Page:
- Full Snow Moon – February Since the heaviest snow usually falls during this month, native tribes of the north and east most often called February’s full Moon the Full Snow Moon. Some tribes also referred to this Moon as the Full Hunger Moon, since harsh weather conditions in their areas made hunting very difficult.

- Full Worm Moon – March As the temperature begins to warm and the ground begins to thaw, earthworm casts appear, heralding the return of the robins. The more northern tribes knew this Moon as the Full Crow Moon, when the cawing of crows signaled the end of winter; or the Full Crust Moon, because the snow cover becomes crusted from thawing by day and freezing at night. The Full Sap Moon, marking the time of tapping maple trees, is another variation. To the settlers, it was also known as the Lenten Moon, and was considered to be the last full Moon of winter.

- Full Pink Moon – April This name came from the herb moss pink, or wild ground phlox, which is one of the earliest widespread flowers of the spring. Other names for this month’s celestial body include the Full Sprouting Grass Moon, the Egg Moon, and among coastal tribes the Full Fish Moon, because this was the time that the shad swam upstream to spawn.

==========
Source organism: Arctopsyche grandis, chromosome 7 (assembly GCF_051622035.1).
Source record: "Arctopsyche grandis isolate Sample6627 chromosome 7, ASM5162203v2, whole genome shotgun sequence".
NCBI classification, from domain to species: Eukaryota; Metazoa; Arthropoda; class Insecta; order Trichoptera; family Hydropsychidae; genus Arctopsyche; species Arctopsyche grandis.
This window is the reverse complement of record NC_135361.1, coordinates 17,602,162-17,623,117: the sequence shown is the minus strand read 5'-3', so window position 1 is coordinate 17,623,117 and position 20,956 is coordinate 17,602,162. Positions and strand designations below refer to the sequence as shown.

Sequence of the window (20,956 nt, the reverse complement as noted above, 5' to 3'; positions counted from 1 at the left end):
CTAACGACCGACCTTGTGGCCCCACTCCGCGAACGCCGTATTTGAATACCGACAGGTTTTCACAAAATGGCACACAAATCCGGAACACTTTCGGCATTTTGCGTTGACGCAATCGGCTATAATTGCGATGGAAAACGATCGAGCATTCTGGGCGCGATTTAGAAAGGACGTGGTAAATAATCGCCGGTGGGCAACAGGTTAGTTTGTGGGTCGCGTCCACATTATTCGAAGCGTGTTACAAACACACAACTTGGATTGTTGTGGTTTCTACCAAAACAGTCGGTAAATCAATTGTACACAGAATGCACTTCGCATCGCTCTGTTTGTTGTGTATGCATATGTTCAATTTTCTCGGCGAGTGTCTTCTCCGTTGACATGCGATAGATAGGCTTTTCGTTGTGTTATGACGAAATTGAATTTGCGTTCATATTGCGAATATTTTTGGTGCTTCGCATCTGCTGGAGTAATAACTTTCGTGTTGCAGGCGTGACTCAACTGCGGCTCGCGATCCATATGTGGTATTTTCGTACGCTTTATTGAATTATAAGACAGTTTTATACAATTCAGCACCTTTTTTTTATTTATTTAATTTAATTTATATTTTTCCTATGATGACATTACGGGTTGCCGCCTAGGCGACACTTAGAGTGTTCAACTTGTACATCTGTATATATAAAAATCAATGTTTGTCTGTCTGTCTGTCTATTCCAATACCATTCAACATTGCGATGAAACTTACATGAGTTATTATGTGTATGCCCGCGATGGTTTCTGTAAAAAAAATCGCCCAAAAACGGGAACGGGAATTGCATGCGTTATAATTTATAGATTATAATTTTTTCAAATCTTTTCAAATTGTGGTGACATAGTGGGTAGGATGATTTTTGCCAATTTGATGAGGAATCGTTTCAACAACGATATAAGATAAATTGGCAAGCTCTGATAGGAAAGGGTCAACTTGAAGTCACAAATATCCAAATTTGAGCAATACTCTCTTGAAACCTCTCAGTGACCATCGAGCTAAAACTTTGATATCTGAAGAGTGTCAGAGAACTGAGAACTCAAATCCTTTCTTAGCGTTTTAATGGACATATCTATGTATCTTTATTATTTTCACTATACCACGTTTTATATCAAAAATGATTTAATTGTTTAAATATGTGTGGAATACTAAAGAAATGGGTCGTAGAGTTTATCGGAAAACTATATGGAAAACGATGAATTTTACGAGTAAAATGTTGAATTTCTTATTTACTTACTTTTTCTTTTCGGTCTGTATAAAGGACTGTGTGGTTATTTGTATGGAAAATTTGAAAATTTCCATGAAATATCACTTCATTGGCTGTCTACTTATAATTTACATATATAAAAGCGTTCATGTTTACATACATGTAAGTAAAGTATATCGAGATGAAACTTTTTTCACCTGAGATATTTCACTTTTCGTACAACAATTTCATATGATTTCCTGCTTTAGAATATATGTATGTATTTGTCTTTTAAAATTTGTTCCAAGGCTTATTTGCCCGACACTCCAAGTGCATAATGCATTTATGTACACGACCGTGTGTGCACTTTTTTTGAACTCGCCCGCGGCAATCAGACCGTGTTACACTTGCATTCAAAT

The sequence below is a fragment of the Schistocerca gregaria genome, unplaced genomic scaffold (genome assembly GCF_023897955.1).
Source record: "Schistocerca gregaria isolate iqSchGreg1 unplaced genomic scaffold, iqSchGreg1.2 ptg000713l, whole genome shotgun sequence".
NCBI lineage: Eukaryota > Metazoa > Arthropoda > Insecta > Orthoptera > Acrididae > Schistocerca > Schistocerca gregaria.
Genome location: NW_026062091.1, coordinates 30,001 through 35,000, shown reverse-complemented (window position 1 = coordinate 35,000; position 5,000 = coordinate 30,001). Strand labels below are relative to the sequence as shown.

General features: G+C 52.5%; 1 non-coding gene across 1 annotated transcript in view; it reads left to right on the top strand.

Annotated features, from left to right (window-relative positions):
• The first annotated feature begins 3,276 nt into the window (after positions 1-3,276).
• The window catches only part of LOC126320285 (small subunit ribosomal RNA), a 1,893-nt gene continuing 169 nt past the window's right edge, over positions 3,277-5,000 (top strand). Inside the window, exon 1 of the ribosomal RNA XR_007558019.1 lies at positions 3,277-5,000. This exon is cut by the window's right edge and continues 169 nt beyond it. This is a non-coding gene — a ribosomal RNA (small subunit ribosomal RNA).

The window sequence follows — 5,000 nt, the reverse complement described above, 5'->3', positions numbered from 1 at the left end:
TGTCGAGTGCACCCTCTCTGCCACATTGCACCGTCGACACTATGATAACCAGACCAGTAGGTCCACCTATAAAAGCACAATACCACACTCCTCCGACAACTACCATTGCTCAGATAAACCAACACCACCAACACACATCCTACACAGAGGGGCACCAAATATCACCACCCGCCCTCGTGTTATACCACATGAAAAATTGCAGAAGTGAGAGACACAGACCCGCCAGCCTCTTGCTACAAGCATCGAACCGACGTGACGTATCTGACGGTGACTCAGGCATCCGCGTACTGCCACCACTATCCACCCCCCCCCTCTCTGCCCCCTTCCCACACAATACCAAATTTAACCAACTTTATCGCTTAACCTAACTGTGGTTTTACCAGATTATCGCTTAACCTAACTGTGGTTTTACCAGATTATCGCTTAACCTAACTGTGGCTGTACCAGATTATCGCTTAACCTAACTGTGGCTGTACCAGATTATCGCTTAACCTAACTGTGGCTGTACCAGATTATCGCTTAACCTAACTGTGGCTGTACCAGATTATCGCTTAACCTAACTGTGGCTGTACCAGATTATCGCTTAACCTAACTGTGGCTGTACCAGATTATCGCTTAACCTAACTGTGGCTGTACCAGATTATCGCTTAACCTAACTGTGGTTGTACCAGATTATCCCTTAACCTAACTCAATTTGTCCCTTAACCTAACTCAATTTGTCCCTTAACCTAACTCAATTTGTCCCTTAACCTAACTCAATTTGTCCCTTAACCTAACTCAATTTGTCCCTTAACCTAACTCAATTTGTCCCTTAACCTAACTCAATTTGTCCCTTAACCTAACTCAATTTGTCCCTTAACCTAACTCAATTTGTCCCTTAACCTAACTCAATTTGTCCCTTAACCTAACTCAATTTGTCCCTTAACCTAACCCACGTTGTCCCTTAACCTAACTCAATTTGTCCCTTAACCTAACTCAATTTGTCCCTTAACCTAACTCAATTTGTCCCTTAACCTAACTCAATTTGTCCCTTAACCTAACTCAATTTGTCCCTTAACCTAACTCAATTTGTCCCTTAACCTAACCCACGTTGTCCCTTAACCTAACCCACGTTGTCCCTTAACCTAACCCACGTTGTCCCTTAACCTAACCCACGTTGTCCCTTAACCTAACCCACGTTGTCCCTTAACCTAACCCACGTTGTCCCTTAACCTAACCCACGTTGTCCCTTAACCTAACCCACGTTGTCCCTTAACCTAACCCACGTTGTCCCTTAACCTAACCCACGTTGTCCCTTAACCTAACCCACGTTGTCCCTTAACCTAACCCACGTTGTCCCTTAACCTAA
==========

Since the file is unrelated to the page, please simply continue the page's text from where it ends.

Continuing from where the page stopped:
- Full Flower Moon – May In most areas, flowers are abundant everywhere during this time. Thus, the name of this Moon. Other names include the Full Corn Planting Moon, or the Milk Moon.

- Full Strawberry Moon – June This name was universal to every Algonquin tribe. However, in Europe they called it the Rose Moon. Also because the relatively short season for harvesting strawberries comes each year during the month of June . . . so the full Moon that occurs during that month was christened for the strawberry!

- The Full Buck Moon – July is normally the month when the new antlers of buck deer push out of their foreheads in coatings of velvety fur. It was also often called the Full Thunder Moon, for the reason that thunderstorms are most frequent during this time. Another name for this month’s Moon was the Full Hay Moon.

- Full Sturgeon Moon – August The fishing tribes are given credit for the naming of this Moon, since sturgeon, a large fish of the Great Lakes and other major bodies of water, were most readily caught during this month. A few tribes knew it as the Full Red Moon because, as the Moon rises, it appears reddish through any sultry haze. It was also called the Green Corn Moon or Grain Moon.